Superhuman Visual Acuity November 2019
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During May 2019, Stanford University researchers demonstrated fluid-filled lenses that automatically adjust focus. An eye tracker and a depth camera help a fluidic control system select a focal point. Autofocals have potential to greatly improve abilities to correct typical age-related vision impairments. But the technology might also improve vision in people who do not need corrective lenses or eye surgery, as can occur when people with good eyesight use magnifying spectacles for work and hobbies.
During recent years, a US Defense Advanced Research Projects Agency– (DARPA-) funded team built a system that changes magnification when a user winks, using electronic eyeglasses in concert with advanced (passive) contact lenses. A limited clinical trial demonstrated that the lenses are thin enough to stay in place when users blink. Tests with a physical model of the human eye equipped with mechanical eyelids yielded magnifications of 1x and 2.8x on demand. In 2015, a team member told the Guardian that DARPA was "really interested in supervision, but the reality is more tame than that." Nevertheless, a June 2019 PhD thesis from one of the people on the team—University of California, San Diego, researcher Glenn Schuster—reports a number of follow-up developments. Dr. Schuster acknowledges the possibilities for vision enhancement, not only vision correction and remedies for low vision, and he noted that the prototype design has a "zero-diopter prescription," which means it is suitable for healthy eyes, not eyes that require correction.
Unlike most other proposed head-mounted devices, autofocal eyeglasses require no new display technologies. They could emerge within ten years and eventually become common personal items. For people with healthy eyes, the spectacles could at a minimum enable hands-free switching between ordinary vision and magnified views for close-up work.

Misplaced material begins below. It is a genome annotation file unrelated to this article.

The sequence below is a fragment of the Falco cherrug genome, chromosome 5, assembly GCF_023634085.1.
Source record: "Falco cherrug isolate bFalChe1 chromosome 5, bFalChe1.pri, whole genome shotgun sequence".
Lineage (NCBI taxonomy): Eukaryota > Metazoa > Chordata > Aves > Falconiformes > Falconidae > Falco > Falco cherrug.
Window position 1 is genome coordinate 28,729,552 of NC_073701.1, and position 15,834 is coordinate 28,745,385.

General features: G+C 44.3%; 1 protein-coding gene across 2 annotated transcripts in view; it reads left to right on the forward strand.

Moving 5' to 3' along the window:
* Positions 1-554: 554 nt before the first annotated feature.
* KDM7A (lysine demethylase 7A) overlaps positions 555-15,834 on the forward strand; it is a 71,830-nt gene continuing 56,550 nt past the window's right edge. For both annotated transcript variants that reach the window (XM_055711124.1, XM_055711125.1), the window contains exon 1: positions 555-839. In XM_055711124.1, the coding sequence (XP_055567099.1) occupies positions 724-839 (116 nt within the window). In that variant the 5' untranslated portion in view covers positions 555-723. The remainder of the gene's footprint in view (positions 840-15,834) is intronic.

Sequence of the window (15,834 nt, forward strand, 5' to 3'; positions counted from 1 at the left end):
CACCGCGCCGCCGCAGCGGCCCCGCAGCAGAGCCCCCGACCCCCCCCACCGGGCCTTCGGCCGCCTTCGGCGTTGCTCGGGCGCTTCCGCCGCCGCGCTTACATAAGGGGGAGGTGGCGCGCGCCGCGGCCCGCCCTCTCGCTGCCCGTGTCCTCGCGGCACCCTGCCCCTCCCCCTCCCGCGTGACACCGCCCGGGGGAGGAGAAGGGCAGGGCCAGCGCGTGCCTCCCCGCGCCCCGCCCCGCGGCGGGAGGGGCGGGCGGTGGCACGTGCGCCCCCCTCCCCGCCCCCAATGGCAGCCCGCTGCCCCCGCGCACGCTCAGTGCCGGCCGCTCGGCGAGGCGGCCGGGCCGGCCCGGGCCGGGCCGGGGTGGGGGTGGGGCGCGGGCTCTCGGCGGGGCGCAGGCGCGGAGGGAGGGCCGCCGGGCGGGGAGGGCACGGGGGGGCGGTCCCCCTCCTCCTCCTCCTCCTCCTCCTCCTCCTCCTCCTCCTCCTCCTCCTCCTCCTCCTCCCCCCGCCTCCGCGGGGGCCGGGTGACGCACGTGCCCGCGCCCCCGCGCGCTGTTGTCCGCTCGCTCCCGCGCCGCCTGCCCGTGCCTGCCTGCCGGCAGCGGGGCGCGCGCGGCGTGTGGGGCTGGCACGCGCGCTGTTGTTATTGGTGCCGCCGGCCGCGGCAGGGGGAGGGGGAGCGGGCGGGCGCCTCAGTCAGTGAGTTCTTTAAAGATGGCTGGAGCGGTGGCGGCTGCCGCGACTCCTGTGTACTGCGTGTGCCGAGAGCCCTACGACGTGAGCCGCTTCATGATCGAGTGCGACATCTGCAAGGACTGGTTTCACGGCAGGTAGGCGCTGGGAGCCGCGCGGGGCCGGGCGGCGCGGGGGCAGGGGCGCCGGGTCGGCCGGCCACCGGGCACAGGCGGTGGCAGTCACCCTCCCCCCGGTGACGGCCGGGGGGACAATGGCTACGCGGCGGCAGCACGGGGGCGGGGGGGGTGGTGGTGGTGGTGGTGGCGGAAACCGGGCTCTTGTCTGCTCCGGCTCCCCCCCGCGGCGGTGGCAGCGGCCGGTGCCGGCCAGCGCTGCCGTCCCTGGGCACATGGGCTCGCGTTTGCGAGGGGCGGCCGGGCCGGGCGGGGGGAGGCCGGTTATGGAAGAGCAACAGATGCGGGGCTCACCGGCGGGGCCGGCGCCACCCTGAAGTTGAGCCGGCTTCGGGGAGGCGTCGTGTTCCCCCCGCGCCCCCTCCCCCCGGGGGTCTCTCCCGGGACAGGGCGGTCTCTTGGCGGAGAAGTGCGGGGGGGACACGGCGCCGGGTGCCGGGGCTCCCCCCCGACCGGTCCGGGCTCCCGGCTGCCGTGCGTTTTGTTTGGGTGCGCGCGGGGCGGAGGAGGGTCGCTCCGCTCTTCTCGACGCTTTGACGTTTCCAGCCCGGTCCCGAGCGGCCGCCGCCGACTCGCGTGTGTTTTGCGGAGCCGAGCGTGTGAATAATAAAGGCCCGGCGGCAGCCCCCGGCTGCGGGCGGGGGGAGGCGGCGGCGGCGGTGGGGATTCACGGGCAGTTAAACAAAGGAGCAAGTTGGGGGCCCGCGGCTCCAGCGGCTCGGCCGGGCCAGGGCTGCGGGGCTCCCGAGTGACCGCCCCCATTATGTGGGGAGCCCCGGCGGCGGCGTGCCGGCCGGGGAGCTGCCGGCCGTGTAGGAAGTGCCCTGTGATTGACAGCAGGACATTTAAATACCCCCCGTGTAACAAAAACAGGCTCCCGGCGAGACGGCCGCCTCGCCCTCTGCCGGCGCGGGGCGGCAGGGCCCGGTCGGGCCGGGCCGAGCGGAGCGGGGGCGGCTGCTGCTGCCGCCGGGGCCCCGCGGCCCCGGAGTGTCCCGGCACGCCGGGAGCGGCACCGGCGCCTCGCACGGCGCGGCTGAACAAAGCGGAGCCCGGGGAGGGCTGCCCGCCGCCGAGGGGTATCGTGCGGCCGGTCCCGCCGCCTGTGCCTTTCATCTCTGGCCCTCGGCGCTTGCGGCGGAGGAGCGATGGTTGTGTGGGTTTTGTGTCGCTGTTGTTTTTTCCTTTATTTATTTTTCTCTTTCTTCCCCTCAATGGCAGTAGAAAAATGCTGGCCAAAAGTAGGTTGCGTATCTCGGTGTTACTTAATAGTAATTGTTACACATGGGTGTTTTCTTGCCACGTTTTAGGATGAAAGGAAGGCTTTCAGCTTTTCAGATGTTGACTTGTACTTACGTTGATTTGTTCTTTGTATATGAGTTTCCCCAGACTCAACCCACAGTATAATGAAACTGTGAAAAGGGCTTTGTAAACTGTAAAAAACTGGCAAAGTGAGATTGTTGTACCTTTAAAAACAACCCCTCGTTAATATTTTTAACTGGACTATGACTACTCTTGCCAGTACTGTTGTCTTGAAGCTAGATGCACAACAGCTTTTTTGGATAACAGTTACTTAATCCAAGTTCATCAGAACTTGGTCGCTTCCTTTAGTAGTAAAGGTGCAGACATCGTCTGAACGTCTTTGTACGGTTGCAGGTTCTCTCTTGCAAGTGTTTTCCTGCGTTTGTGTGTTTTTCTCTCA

Blink-controlled systems, such as those that DARPA-funded researchers developed, might also be available within ten years, but initial versions could be costly, somewhat bulky, and otherwise unlike existing contact lenses. Nevertheless, various kinds of workers and professionals might make advantageous uses of the technology. Extended use of existing prototypes would endanger eyes by depriving them of oxygen. But Dr. Schuster notes that ongoing developments seek to integrate a cavity in the lens that exposes the eye to air.
By a wide margin, most research about devices for improving vision aims toward correction of impairments, and of the remainder, most aim toward remedies for focusing errors that arise when near-eye displays render virtual or augmented realities. Wearable electronic technologies that adapt to various people's visual acuities might also aid use of head-mounted displays for extended periods without eye fatigue or simulator sickness.
Developments toward systems that enhance vision might yield large rewards eventually, but the efforts involve high risks. During recent years, Canada-based start-up Ocumetics has labored to produce smart intraocular implants that can both correct and enhance vision. In April 2019, the company reported it had redesigned its implants to be more suitable for mass production, but the redesign seems to introduce multiyear delays in schedules for clinical trials and regulatory approvals.
For unknown reasons, nearsightedness is on the upswing. About a third of the world's population has impaired distance vision—up from less than a quarter 20 years ago. If current trends continue, half the world will be nearsighted in 2050. Demand for technological remedies will be enormous.